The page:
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Armyworms in my Lawn

armyworm

Q. We suddenly have a large number of dark caterpillars on our lawn. What are they and how do we control them?

A. Black markings and a webbed pattern on the head identify this caterpillar as a true armyworm (Mythimna unipuncta), almost identical to the fall armyworm (Spodoptera frugiperda). A fall armyworm has an inverted Y-shape on its head and is found in larger numbers late summer/fall. Adult armyworm moths migrate north to Illinois from southern states to mate and lay eggs on the bottom of grass blades and other plants. Most years, weather conditions and natural predators control armyworms. When the larvae hatch in large numbers, however, they can eat their way across a lawn at an alarming rate. Healthy lawns are not usually permanently damaged as the insects eat leaves, not roots. Heavy infestations can easily be controlled with insecticides.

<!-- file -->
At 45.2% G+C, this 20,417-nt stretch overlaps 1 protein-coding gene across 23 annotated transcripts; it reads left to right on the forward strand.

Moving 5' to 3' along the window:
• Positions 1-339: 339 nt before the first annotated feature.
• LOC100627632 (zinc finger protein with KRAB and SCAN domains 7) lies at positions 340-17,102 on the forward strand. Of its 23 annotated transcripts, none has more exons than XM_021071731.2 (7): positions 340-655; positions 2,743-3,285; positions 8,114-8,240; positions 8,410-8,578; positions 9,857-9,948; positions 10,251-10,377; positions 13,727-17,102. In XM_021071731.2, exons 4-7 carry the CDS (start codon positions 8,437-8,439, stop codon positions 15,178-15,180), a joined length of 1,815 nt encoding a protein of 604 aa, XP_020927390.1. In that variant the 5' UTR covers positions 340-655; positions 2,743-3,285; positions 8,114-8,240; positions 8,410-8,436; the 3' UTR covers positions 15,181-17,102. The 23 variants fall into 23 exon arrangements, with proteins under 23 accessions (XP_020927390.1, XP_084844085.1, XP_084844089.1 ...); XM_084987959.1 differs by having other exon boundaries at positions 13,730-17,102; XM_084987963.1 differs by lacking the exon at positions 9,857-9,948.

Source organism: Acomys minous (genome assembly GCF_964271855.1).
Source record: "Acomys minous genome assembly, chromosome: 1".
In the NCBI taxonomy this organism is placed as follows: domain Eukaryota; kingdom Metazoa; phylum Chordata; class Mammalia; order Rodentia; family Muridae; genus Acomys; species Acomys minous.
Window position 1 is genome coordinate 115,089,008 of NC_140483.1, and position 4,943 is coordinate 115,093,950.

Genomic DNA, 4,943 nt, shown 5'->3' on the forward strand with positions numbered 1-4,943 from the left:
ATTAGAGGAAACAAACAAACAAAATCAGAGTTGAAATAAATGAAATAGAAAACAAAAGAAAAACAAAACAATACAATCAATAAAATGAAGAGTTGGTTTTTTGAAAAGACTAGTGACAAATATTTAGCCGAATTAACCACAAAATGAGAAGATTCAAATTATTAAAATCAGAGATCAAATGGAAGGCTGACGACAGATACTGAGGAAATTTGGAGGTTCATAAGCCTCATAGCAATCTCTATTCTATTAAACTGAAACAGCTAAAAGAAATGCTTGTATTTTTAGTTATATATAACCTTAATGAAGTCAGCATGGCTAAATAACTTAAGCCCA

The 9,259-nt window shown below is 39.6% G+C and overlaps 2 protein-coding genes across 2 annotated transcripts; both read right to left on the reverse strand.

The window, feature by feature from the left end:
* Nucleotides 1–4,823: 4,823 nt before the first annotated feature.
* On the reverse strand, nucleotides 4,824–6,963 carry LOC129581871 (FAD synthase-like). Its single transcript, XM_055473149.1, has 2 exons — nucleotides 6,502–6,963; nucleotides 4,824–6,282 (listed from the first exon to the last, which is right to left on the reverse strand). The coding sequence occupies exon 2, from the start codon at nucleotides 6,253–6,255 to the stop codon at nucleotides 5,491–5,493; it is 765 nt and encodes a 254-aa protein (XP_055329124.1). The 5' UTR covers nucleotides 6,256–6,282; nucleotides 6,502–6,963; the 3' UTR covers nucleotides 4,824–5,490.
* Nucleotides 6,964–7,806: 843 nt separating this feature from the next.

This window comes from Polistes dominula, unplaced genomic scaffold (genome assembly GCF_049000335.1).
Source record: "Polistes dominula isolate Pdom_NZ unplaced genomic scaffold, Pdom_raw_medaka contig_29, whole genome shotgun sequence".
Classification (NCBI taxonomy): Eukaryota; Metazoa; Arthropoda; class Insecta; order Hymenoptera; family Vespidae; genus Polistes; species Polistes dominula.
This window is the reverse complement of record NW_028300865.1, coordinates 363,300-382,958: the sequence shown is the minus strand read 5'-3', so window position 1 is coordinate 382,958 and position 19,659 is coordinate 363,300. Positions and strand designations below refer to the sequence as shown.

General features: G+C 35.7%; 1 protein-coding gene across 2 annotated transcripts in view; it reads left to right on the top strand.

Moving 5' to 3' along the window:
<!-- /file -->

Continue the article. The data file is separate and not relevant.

For more information about armyworms and control measures, please send an email to plantinfo@chicagobotanic.org or call (847) 835-0972.